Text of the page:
More important than that record is the one that has seen Liverpool accrue an incredible number of points over the last season and a bit. They have been absolutely ruthless against the “non-top six” teams, and have even managed to navigate their way to an eight-point lead at the top of the table despite not yet facing that many of them.
In the 12 games played so far, The Reds have faced all of the traditional top six, and Leicester. From here until they take on The Foxes again on Boxing Day, they have Palace away, Brighton at home, Everton at home, Bournemouth away and Watford at home, before they head off on their mad dash to Qatar and Aston Villa for the Club World Cup and League Cup prior to Christmas.
Not to tempt fate, but those are the kind of games that Jürgen Klopp’s men have made their bread and butter to accumulate points. With a healthy gap already at the top, this perhaps provides an opportunity to, at the very least, maintain it for a while longer, if not extend it even further before the busy Christmas/New Year period.
At least one of Manchester City and Chelsea will drop points at the weekend as they play one another at the Etihad Stadium, while more of the spotlight being on Leicester could have an effect on their so far impressive campaign, though admittedly their run of fixtures before hosting Liverpool is also favourable.
There is also the fact that, for the last three seasons, this period just after the final international break of the year has been when Liverpool seem to click. Their results in late November and December since 2016 have been largely excellent. If the same happens this season, with this run of fixtures, they could be sitting very pretty by the time they fly to Qatar.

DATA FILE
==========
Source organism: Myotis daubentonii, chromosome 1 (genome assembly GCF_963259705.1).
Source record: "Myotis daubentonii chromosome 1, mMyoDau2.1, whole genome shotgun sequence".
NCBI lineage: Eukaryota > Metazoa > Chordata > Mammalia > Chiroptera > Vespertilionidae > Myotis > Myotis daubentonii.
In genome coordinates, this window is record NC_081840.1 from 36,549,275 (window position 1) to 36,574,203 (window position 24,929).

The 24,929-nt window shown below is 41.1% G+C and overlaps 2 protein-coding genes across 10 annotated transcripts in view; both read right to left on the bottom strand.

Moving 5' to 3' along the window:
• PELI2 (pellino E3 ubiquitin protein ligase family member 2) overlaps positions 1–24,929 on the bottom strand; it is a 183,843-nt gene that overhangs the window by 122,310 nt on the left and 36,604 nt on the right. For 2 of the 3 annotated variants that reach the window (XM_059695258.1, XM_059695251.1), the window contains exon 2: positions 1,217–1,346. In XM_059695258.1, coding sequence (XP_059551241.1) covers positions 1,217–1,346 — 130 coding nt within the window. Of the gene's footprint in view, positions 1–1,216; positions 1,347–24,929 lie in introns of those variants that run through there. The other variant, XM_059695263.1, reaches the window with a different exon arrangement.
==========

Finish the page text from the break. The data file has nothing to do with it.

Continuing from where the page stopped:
Questions have been asked about how Klopp will be able to react to any injuries to key players. We might be about to find out as Andy Robertson and Mo Salah are both rated doubtful for Saturday, while other players have picked up niggles and knocks here and there during the international break.
Xherdan Shaqiri is reportedly not far from a return, while the likes of Divock Origi, Naby Keita, Adam Lallana and the ever-improving Alex Oxlade-Chamberlain could see themselves called on more over the next month, especially with two more Champions League group games still to come.
Rather patronising questions continue to be asked by the media about Liverpool’s strength in depth, and the players on the fringes need to make sure they step up and show that they can each play a significant part in the race for the title.
Liverpool do not underestimate anyone in the Premier League, which is why they have such a good record against the bottom 14 in recent times. They have a big opportunity to build on their excellent start to the campaign though, and it must start with a win on Saturday.
The Reds need to show that, unlike Christmas adverts, they haven’t peaked too early.
*Whispers* Up the Reds.
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"I can't wait to watch the Reds again." ✊
— The Anfield Wrap (@TheAnfieldWrap) November 18, 2019